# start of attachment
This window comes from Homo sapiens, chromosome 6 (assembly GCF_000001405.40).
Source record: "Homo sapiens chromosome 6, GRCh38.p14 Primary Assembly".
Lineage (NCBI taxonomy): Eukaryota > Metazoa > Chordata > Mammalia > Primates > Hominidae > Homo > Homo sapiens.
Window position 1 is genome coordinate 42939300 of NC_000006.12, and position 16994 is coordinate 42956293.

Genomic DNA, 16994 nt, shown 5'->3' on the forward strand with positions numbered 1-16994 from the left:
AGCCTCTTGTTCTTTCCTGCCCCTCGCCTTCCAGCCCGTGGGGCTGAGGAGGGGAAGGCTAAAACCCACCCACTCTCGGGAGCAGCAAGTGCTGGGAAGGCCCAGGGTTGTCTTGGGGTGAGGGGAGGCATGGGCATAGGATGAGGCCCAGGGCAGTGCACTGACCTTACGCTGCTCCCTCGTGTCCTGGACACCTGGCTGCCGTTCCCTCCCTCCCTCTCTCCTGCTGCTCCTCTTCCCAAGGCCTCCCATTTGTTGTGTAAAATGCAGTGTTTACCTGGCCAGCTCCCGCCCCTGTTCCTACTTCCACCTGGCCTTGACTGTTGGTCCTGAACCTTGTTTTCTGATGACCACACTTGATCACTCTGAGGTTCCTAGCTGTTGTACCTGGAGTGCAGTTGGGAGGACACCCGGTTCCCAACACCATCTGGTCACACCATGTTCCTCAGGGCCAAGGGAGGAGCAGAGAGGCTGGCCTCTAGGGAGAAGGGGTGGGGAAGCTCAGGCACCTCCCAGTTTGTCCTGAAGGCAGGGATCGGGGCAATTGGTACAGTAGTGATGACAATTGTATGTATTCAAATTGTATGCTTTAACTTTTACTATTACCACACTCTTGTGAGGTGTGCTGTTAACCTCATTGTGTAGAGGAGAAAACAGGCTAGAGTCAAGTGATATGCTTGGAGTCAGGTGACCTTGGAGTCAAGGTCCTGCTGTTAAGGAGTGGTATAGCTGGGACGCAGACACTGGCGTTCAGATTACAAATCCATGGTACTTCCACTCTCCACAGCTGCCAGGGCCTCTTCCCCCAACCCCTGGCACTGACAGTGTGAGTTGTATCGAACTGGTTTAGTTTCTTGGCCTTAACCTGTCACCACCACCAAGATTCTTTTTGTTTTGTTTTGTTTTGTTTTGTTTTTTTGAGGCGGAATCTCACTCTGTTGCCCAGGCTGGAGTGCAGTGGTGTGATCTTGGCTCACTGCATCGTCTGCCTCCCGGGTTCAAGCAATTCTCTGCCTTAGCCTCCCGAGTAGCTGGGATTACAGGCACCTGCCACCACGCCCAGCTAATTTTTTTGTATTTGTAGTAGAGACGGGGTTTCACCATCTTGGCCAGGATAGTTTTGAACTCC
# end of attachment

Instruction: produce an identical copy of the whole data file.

This window comes from Homo sapiens, chromosome 6 (assembly GCF_000001405.40).
Source record: "Homo sapiens chromosome 6, GRCh38.p14 Primary Assembly".
Lineage (NCBI taxonomy): Eukaryota > Metazoa > Chordata > Mammalia > Primates > Hominidae > Homo > Homo sapiens.
Window position 1 is genome coordinate 42939300 of NC_000006.12, and position 16994 is coordinate 42956293.

Genomic DNA, 16994 nt, shown 5'->3' on the forward strand with positions numbered 1-16994 from the left:
AGCCTCTTGTTCTTTCCTGCCCCTCGCCTTCCAGCCCGTGGGGCTGAGGAGGGGAAGGCTAAAACCCACCCACTCTCGGGAGCAGCAAGTGCTGGGAAGGCCCAGGGTTGTCTTGGGGTGAGGGGAGGCATGGGCATAGGATGAGGCCCAGGGCAGTGCACTGACCTTACGCTGCTCCCTCGTGTCCTGGACACCTGGCTGCCGTTCCCTCCCTCCCTCTCTCCTGCTGCTCCTCTTCCCAAGGCCTCCCATTTGTTGTGTAAAATGCAGTGTTTACCTGGCCAGCTCCCGCCCCTGTTCCTACTTCCACCTGGCCTTGACTGTTGGTCCTGAACCTTGTTTTCTGATGACCACACTTGATCACTCTGAGGTTCCTAGCTGTTGTACCTGGAGTGCAGTTGGGAGGACACCCGGTTCCCAACACCATCTGGTCACACCATGTTCCTCAGGGCCAAGGGAGGAGCAGAGAGGCTGGCCTCTAGGGAGAAGGGGTGGGGAAGCTCAGGCACCTCCCAGTTTGTCCTGAAGGCAGGGATCGGGGCAATTGGTACAGTAGTGATGACAATTGTATGTATTCAAATTGTATGCTTTAACTTTTACTATTACCACACTCTTGTGAGGTGTGCTGTTAACCTCATTGTGTAGAGGAGAAAACAGGCTAGAGTCAAGTGATATGCTTGGAGTCAGGTGACCTTGGAGTCAAGGTCCTGCTGTTAAGGAGTGGTATAGCTGGGACGCAGACACTGGCGTTCAGATTACAAATCCATGGTACTTCCACTCTCCACAGCTGCCAGGGCCTCTTCCCCCAACCCCTGGCACTGACAGTGTGAGTTGTATCGAACTGGTTTAGTTTCTTGGCCTTAACCTGTCACCACCACCAAGATTCTTTTTGTTTTGTTTTGTTTTGTTTTGTTTTTTTGAGGCGGAATCTCACTCTGTTGCCCAGGCTGGAGTGCAGTGGTGTGATCTTGGCTCACTGCATCGTCTGCCTCCCGGGTTCAAGCAATTCTCTGCCTTAGCCTCCCGAGTAGCTGGGATTACAGGCACCTGCCACCACGCCCAGCTAATTTTTTTGTATTTGTAGTAGAGACGGGGTTTCACCATCTTGGCCAGGATAGTTTTGAACTCC